Activision Blizzard to Pay $35 Million in SEC Settlement
03/02/2023 à 13:26
Activision Blizzard has agreed to pay a $35 million fine in order to settle regulatory claims with the U.S. Securities and Exchange Commission. First
reported in November 2021
, the SEC began investigating Activision Blizzard to discern whether its executives properly disclosed allegations of workplace misconduct with investors, following the revelation that the company was being
sued for sexual harassment and discrimination
by the California Department of Fair Employment and Housing.
, the SEC noted that Activision Blizzard lacked procedures to collect and analyze employee complaints of workplace misconduct, and as a result did not assess whether any material issues existed that would have required public disclosure. Separately, the Commission also found that Activision Blizzard violated a whistleblower protection rule by requiring former employees to provide notice to the company if they received a request for information from the SEC - a rule which exists to ensure employees aren't prevented from informing regulators about wrongdoing.
Securities and Exchange Commission
“The SEC’s order finds that Activision Blizzard failed to implement necessary controls to collect and review employee complaints about workplace misconduct, which left it without the means to determine whether larger issues existed that needed to be disclosed to investors,” said Jason Burt, Director of the SEC’s Denver Regional Office. “Moreover, taking action to impede former employees from communicating directly with the Commission staff about a possible securities law violation is not only bad corporate governance, it is illegal.”
The SEC’s order finds that Activision Blizzard violated Exchange Act Rules 13a-15(a) and 21F-17(a). Without admitting or denying the SEC’s findings, Activision Blizzard agreed to a cease-and-desist order and to pay a $35 million penalty.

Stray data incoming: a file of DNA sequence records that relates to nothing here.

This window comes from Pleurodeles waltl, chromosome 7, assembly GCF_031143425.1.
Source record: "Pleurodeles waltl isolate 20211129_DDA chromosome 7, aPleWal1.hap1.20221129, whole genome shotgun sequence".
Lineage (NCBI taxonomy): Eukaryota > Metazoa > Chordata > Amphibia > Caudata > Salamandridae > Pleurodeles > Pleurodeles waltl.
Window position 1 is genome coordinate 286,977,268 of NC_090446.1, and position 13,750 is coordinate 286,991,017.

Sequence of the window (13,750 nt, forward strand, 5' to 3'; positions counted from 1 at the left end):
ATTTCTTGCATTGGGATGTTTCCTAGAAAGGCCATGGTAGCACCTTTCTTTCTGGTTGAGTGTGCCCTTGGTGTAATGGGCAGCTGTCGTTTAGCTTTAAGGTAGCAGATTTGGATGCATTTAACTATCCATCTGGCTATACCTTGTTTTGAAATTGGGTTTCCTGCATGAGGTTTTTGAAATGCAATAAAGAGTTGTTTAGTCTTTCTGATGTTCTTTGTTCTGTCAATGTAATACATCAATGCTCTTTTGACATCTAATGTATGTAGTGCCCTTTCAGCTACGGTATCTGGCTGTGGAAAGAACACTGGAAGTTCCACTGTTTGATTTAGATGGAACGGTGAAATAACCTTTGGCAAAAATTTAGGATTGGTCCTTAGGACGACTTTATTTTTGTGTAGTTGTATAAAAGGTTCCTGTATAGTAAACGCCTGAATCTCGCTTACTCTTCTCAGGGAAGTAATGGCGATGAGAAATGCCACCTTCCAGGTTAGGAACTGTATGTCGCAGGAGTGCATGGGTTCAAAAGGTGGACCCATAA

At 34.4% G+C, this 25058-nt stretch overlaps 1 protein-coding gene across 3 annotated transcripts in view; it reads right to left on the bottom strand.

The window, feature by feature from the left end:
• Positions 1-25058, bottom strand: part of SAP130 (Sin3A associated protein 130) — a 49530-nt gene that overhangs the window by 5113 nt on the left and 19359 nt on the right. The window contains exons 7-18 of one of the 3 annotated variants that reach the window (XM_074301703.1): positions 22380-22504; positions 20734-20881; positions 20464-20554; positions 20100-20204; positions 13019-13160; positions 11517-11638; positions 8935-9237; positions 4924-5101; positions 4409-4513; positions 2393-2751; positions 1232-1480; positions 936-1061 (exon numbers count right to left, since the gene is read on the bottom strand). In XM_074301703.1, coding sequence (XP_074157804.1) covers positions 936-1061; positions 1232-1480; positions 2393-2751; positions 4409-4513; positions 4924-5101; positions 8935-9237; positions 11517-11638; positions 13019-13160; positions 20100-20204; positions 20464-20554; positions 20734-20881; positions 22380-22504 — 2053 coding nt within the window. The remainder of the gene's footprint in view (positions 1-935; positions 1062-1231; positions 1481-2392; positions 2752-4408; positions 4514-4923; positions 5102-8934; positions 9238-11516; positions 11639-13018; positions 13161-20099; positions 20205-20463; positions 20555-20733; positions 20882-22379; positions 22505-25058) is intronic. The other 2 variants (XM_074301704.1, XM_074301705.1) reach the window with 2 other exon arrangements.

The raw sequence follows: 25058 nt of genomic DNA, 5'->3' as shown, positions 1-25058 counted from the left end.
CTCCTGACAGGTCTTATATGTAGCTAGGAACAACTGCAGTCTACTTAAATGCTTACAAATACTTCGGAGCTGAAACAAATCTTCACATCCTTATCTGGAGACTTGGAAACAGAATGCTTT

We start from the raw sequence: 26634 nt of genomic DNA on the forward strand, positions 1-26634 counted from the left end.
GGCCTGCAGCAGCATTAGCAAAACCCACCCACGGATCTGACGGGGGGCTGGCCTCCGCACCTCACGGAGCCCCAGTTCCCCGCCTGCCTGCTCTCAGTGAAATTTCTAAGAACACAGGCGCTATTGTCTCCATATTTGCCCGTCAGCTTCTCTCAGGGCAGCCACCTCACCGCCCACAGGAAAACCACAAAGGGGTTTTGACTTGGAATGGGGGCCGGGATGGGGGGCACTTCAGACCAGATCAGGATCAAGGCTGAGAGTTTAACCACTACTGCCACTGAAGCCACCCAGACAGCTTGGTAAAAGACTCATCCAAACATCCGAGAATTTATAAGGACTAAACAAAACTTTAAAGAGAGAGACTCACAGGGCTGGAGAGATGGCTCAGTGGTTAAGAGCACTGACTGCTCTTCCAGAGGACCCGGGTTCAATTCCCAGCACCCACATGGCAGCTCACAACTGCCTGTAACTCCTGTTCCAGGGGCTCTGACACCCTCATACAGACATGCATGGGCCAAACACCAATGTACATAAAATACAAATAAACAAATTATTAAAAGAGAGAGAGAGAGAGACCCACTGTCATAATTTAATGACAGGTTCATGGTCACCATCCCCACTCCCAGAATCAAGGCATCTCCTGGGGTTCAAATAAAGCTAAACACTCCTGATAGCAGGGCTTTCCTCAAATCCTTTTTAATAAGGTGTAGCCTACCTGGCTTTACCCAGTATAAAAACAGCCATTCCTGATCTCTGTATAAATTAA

As reported by the
Wall Street Journal
, a spokesperson for Activision said the company was pleased to have amicably resolved the matter and was confident in its workplace disclosures.
The Wall Street Journal
“As the order recognizes, we have enhanced our disclosure processes with regard to workplace reporting and updated our separation contract language,” he said. “We did so as part of our continuing commitment to operational excellence and transparency.”
Unfortunately, this fine does not go towards the actual victims of workplace discrimination. Unlike the
$18 million settlement with the EEOC
last year, it's important to recognize that the SEC is regulatory in nature - responsible for civil enforcement and administrative actions, rather than criminal wrongdoing - so their investigation is not about whether discrimination actually took place, but whether the company had adequate controls and procedures to disclose those issues to their shareholders. As these shareholders vote on corporate actions, its important that they be informed of what is happening within the company, as it may change their perception of how the executive leadership are performing in their duties.
While that may not be much comfort to those who see this fine as yet another slap on the wrist compared to
Microsoft's $69 billion acquisition
of the company, it is yet another strike against the company's greatly tarnished reputation as the Federal Trade Commission and other regulators around the world decide whether to attempt to block or approve the upcoming sale.
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